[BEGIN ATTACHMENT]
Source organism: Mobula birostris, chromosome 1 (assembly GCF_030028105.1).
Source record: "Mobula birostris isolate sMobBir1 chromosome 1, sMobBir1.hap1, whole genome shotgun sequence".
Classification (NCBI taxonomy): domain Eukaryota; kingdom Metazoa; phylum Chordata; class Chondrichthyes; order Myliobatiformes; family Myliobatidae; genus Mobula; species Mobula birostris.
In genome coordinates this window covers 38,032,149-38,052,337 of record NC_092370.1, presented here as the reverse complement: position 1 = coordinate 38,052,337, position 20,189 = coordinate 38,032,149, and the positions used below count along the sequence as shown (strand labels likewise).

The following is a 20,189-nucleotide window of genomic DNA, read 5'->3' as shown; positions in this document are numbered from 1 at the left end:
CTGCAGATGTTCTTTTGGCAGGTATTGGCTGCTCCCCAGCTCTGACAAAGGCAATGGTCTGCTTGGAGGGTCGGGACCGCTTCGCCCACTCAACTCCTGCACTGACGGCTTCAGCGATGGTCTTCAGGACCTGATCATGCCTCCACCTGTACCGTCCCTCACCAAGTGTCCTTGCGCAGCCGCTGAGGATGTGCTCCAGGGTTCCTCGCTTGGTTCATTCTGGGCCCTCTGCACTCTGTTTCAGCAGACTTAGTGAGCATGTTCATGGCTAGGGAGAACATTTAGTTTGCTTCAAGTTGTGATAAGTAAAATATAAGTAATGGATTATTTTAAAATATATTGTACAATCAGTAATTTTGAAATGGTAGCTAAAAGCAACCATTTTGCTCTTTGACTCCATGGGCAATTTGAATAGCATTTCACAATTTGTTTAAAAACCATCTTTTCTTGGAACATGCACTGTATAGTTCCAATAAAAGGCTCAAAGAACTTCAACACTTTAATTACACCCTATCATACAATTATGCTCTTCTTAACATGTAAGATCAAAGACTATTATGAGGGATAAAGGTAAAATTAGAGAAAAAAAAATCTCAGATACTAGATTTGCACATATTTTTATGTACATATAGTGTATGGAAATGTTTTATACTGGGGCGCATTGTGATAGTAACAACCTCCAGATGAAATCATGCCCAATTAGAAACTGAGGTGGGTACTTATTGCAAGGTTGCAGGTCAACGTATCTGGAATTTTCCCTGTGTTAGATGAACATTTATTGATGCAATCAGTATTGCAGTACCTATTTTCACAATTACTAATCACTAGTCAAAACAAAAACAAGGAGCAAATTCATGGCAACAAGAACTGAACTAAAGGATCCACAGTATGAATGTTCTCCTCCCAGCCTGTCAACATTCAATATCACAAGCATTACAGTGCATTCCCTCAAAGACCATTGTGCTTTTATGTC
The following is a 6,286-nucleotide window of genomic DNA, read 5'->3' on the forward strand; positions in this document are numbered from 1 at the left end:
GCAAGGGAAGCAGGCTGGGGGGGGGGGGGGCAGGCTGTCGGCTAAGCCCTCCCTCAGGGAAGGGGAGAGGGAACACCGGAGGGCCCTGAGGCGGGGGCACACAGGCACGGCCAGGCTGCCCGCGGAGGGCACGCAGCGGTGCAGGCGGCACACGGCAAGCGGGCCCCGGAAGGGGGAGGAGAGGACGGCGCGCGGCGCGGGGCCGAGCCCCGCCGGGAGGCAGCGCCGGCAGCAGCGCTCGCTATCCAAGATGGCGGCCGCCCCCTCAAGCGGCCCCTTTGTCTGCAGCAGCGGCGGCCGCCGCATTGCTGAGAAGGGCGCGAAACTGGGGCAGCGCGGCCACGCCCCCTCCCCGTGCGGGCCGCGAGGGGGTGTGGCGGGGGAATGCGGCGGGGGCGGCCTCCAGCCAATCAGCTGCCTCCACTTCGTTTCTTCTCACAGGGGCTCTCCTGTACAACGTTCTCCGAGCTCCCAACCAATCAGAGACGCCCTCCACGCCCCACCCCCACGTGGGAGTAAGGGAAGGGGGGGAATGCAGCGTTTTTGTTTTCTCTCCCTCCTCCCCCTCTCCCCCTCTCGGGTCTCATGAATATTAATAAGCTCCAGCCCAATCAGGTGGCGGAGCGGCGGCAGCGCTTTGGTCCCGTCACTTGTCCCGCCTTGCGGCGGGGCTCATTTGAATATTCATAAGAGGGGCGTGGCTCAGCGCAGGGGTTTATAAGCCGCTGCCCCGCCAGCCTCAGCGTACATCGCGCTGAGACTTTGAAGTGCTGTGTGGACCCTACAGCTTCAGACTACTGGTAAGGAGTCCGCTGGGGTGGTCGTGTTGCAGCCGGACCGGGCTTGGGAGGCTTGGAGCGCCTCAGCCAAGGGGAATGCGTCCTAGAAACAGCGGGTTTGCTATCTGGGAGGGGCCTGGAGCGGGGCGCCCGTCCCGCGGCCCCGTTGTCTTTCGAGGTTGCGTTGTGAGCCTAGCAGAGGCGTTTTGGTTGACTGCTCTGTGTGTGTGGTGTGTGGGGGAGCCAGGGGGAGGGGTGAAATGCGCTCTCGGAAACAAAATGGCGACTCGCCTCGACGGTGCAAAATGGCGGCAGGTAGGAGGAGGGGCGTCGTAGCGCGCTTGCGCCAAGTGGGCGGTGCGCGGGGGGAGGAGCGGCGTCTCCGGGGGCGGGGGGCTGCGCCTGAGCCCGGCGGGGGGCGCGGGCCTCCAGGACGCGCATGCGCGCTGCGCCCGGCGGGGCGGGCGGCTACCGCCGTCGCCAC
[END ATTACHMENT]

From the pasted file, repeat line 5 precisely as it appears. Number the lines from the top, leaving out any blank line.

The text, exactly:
The following is a 20,189-nucleotide window of genomic DNA, read 5'->3' as shown; positions in this document are numbered from 1 at the left end: